iFund- Japan and South Korea’s trade war is heating up, making the region’s economy more uncertain

2019-08-07 04:01
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Trade tensions between Japan and South Korea is a risk that investors should be closely monitored.  Last Friday, Japan decided  to remove its neighbouring country from its “white list” of trusted export destinations from Aug 28. Hours later, South Korea then reciprocated Tokyo’s move by removing Japan from its own white list too. The latest two-way trade restriction will leave each other out from the preferential treatment given to their trade partners.

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Despite recent news headline has been concentrated on RMB depreciation as US labels China as a currency manipulator, the heightening trade tensions between Japan and South Korea is another risk that investors should be closely monitored.  Last Friday, Japan decided  to remove its neighbouring country from its “white list” of trusted export destinations from Aug 28. Hours later, South Korea then reciprocated Tokyo’s move by removing Japan from its own white list too. The latest two-way trade restriction will leave each other out from the preferential treatment given to their trade partners.

 

Japan on July 1 had already imposed export curbs on three essential chemical materials, namely fluorinated polyimide, photoresists, and hydrogen fluoride etching gas, that are crucial to South Korea’s world-leading semiconductor industry. However, the latest control of dropping out Korea from the “white list” expands the restriction to nearly all export items except for food and lumber. Japanese exports of goods to Korea could potentially under the Japanese government review and may require individual export licenses, which will result in lengthier processes and more bureaucracy. Besides, new controls also applied to items exported to factories run by South Korean companies in Southeast Asia, China and other parts of Asia.

 

South Korea government although has pledged to increase support for local industries to develop new materials and components to replace the Japanese imports, the move won’t happen overnight but years, while shifting to alternative suppliers is also subject to availability and a significant amount of time may be required for quality inspection and approval. Among all the sectors, Korea’s tech sector is likely to face the biggest hit as the largest import items from Japan in 2018 are machines and apparatus (US$5,815m) that used for the manufacture of semiconductor boules, wafers, ICs and flat panel. Japan accounts for about 34% of total Korean imports in this area, and this item falls on Japan’s latest export-controlled list.  Other sectors, such as airlines, tour companies, casinos, shipping as well as consumer sectors may also be negatively affected by the latest move.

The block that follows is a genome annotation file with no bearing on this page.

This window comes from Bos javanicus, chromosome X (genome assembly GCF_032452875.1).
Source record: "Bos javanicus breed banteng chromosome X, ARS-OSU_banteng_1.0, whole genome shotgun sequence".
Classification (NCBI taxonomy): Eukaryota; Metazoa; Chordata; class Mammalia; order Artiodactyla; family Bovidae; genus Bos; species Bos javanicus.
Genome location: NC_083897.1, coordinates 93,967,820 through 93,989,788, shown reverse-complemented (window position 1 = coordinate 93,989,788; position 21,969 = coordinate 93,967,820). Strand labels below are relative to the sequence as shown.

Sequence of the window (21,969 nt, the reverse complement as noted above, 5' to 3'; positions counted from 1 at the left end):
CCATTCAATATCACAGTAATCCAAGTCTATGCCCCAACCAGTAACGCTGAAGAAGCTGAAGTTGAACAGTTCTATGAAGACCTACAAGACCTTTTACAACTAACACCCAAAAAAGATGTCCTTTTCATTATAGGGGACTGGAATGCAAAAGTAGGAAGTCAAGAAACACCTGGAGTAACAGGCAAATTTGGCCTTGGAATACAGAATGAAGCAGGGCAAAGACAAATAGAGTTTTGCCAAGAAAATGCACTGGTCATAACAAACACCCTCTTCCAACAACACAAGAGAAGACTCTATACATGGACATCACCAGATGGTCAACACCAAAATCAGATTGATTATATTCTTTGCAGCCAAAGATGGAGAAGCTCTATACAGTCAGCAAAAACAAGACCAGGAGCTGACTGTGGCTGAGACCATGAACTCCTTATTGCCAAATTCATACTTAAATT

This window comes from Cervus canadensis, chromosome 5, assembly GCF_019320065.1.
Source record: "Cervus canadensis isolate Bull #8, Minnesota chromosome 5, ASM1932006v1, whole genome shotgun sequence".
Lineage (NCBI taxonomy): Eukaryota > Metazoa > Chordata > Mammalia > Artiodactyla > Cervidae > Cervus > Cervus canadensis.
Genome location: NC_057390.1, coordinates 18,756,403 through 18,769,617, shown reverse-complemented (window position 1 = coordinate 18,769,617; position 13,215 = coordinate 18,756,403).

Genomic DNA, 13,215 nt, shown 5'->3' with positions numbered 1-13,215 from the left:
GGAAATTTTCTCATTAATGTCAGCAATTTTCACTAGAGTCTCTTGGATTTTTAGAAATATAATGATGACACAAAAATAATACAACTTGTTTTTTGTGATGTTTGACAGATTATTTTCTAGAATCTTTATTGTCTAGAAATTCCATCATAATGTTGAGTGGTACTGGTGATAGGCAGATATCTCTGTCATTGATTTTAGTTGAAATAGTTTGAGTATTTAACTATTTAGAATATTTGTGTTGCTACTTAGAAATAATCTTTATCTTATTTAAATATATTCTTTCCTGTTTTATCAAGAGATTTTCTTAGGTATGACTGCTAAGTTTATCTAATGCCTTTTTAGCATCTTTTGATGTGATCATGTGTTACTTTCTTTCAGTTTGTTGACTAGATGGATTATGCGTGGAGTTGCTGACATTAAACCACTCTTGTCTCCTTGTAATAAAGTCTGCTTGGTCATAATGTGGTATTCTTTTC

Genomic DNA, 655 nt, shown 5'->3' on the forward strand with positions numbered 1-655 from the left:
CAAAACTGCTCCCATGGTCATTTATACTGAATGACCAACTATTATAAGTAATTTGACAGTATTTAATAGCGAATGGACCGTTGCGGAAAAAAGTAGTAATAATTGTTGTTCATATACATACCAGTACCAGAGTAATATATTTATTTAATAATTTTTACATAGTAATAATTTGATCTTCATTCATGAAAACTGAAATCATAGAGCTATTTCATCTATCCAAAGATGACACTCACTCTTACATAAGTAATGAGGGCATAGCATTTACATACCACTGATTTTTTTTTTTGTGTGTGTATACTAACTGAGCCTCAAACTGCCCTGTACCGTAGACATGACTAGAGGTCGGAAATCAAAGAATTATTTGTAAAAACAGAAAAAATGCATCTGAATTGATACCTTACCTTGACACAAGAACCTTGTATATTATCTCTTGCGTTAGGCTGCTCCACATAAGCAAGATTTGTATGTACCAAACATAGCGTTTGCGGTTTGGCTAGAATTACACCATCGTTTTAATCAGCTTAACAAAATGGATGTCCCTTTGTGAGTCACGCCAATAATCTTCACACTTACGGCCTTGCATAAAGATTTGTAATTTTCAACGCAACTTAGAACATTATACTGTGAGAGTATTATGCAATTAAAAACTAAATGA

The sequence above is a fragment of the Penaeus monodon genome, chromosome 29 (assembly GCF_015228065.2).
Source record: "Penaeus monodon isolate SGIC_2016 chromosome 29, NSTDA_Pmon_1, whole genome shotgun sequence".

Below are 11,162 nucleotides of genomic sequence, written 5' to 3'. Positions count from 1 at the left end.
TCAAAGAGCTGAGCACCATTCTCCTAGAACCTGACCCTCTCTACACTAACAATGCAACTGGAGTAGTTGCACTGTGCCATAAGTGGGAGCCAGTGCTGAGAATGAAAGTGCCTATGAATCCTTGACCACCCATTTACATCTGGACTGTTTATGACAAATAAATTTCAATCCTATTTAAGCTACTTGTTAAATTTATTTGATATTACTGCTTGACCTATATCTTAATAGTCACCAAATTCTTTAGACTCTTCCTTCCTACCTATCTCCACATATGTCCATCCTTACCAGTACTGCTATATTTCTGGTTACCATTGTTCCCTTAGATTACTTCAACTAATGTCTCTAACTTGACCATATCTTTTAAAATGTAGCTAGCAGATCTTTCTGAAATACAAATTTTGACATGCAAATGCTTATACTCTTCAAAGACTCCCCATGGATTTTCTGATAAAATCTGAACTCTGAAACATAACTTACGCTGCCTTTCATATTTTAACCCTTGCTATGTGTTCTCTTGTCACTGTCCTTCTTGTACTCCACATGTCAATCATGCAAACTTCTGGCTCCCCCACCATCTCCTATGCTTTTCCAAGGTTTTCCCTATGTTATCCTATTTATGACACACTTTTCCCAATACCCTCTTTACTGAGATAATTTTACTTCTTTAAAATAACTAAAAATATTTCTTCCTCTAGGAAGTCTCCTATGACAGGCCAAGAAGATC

On the other hand, given that Korea is also one of the major exporting countries of intermediate tech components and production materials in the world, other countries that involved in the high-tech supply chain such as United States, China, Vietnam, Malaysia and even Japan will be affected too as they are very interdependent nowadays. For example, US and China electronic firms are vulnerable to supply shortages of memory chip as Korea’s Samsung Electronics and SK Hynix are the two largest memory chip supplies globally.

 

In a nutshell, there are no winners in the trade war. Korea equity market has been the worst performer among regional peers since 1 July and it may continue to underperform the regional peers in the next few months. According to UBS forecast, the latest two-way trade restriction may hurt Korea’s GDP by 0.5ppt if exports of key materials from Japan fall considerably.

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